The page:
The maps presented on this website are cartograms, otherwise known as density-equalising maps. The maps of the world you are used to seeing attempt to represent countries according to their land area. A cartogram re-sizes each country (or other geographical unit) according to some other variable – for example population, GDP, number of people with AIDS, etc. In the population example, densely-populated country such as the UK will appear much larger than it does on a standard map, and sparsely populated countries will appear smaller.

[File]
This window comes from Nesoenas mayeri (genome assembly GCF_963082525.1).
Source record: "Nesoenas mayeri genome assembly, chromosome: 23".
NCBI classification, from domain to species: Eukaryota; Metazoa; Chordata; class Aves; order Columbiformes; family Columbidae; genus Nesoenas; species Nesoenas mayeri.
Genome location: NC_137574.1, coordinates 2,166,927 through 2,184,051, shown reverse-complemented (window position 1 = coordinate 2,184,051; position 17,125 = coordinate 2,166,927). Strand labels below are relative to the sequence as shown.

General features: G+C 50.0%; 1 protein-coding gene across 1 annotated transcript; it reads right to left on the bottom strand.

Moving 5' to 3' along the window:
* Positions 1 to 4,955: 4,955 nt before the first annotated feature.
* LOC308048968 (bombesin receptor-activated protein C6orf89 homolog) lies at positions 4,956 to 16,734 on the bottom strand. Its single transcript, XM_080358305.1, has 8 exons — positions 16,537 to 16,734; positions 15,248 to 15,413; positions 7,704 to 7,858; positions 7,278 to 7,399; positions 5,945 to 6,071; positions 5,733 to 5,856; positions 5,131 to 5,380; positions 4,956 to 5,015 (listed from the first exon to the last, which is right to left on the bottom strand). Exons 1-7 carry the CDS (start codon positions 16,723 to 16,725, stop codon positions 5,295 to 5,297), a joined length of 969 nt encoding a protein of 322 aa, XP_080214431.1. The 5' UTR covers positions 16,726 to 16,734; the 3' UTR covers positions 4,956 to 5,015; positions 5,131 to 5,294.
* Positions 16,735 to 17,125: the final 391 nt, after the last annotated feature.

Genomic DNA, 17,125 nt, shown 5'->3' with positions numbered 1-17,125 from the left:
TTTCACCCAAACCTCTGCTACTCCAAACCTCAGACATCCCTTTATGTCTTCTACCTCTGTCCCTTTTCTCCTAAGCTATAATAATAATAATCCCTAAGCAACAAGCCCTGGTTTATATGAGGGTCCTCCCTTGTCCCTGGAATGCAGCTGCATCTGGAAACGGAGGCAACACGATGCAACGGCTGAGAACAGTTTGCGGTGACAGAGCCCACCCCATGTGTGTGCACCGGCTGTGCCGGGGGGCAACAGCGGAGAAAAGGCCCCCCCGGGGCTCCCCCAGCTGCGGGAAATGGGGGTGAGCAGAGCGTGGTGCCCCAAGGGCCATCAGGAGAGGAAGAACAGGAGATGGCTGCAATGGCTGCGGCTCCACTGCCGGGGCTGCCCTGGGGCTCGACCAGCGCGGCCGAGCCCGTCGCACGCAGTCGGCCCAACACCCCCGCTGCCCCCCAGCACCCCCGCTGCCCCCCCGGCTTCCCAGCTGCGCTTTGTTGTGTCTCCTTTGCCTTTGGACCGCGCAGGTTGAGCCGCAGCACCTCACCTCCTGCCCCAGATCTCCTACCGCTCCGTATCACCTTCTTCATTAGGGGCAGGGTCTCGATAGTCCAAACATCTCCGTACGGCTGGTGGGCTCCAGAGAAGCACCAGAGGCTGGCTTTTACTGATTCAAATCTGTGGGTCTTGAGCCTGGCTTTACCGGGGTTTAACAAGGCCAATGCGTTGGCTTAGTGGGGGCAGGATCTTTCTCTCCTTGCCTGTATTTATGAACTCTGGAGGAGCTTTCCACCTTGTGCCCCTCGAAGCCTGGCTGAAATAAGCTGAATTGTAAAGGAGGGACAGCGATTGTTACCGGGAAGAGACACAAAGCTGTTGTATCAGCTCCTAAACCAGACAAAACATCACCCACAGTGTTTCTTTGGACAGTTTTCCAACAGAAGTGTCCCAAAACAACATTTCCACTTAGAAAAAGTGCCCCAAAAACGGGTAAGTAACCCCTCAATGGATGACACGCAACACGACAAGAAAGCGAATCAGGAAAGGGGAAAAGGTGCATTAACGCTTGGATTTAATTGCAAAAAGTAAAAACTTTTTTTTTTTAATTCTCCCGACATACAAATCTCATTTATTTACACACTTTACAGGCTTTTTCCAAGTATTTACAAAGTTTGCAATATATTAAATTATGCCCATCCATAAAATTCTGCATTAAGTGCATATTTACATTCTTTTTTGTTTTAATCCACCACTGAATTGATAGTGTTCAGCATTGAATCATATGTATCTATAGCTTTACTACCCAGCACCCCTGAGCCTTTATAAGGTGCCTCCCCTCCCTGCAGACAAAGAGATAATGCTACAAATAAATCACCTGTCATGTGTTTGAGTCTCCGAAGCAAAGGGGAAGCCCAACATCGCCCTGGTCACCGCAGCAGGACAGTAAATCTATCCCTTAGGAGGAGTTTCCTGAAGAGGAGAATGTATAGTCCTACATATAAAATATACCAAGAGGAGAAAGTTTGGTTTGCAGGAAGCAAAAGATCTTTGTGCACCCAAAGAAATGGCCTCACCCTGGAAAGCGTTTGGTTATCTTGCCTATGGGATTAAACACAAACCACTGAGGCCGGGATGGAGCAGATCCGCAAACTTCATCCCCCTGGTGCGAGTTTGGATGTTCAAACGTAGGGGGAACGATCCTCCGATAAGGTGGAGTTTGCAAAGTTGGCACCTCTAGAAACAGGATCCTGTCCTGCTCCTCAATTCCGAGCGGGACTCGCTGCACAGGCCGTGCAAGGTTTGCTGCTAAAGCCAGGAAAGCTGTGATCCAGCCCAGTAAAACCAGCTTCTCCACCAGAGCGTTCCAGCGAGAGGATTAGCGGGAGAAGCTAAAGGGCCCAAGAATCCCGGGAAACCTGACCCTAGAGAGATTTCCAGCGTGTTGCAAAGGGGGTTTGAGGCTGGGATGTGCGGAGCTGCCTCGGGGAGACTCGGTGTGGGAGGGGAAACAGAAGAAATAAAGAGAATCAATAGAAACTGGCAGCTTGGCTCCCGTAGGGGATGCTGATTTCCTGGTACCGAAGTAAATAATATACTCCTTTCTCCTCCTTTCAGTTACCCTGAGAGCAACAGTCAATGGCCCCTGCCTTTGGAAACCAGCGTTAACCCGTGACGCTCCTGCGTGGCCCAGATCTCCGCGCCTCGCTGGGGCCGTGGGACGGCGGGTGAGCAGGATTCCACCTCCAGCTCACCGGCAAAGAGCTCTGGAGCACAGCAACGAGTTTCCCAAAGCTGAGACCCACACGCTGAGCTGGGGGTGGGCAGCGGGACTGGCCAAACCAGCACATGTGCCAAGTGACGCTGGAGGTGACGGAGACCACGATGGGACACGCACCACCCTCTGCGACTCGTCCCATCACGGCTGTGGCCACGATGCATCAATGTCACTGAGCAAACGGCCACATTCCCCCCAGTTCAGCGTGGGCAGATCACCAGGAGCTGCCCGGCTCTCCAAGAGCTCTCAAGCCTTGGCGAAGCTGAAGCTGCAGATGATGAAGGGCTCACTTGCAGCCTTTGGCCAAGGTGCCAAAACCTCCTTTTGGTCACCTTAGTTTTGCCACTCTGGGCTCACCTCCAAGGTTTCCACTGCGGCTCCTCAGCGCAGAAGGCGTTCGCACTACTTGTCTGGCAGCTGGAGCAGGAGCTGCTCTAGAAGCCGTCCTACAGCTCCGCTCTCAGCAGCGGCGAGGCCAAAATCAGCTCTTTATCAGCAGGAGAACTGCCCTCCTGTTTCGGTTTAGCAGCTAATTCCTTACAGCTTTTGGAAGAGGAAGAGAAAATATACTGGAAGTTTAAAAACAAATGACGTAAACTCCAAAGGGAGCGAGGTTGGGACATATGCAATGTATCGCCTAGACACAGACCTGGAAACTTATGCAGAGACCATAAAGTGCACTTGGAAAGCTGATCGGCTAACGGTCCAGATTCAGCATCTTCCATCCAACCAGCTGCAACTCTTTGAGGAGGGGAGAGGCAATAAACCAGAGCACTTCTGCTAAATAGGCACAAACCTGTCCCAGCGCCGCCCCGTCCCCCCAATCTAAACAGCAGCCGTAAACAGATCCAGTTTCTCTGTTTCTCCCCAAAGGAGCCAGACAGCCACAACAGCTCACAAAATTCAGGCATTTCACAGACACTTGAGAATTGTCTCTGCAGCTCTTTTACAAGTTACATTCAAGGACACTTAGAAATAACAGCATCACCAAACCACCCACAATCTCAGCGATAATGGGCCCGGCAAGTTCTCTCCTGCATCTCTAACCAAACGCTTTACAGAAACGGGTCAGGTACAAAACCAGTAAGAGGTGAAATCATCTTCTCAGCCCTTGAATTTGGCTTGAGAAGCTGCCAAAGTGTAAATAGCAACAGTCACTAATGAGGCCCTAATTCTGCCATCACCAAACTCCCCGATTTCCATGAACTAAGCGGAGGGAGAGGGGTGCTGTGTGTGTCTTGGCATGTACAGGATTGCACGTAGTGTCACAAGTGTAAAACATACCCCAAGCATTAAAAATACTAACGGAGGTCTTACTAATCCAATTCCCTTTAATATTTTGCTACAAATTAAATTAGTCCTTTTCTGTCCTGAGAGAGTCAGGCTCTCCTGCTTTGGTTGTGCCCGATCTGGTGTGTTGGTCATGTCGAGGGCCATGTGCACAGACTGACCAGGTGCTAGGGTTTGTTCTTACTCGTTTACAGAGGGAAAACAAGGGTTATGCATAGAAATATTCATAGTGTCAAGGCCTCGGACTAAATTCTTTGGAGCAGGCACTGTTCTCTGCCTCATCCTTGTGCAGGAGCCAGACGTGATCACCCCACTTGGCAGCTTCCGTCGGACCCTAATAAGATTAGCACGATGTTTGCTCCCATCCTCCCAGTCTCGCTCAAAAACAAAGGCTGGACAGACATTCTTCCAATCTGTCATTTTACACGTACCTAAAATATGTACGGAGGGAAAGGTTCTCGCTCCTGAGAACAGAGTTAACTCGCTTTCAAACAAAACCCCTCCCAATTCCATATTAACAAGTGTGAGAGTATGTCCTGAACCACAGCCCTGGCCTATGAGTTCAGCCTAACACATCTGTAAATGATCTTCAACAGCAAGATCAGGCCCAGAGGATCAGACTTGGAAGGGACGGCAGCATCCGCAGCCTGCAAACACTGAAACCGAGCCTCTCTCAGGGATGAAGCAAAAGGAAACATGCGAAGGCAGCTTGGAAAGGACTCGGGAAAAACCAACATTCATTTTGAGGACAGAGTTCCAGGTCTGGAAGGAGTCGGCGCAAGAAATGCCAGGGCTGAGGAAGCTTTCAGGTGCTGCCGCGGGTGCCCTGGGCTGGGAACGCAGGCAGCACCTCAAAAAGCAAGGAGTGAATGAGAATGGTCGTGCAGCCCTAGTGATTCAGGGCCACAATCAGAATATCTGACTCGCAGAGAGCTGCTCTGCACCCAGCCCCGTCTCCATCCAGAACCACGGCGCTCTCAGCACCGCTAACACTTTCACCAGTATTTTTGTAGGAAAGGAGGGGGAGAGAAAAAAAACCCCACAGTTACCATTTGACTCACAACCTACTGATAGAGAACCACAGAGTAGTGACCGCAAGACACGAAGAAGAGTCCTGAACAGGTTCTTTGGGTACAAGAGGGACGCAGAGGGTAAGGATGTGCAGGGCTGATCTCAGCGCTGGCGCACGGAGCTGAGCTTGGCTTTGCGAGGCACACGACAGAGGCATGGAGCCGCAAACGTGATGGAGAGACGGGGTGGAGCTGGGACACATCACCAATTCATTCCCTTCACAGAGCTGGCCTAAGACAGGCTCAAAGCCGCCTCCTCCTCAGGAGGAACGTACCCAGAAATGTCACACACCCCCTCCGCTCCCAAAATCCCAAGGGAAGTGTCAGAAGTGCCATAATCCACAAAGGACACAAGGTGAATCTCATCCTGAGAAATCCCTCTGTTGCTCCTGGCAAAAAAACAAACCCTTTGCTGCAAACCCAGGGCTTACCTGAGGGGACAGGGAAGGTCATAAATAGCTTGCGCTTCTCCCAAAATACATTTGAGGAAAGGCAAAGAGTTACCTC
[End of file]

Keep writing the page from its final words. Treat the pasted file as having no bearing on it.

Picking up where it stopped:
In the picture below, the map of Crude Petroleum Import.
Singapore imports (net) more crude petroleum than anywhere else, when this is measured per person. The value of imports per person is US$ 1808 per year. Burundi has the lowest value of net imports of crude petroleum per person: 0.02 US cents worth is imported per hundred people that live there.
One explanation for this difference between Singapore and Burundi is as follows. Singapore is a rich island well positioned on trade routes, so can afford to receive large amounts of oil per person. Burundi is a poor landlocked central African territory, so there are many barriers to imports.
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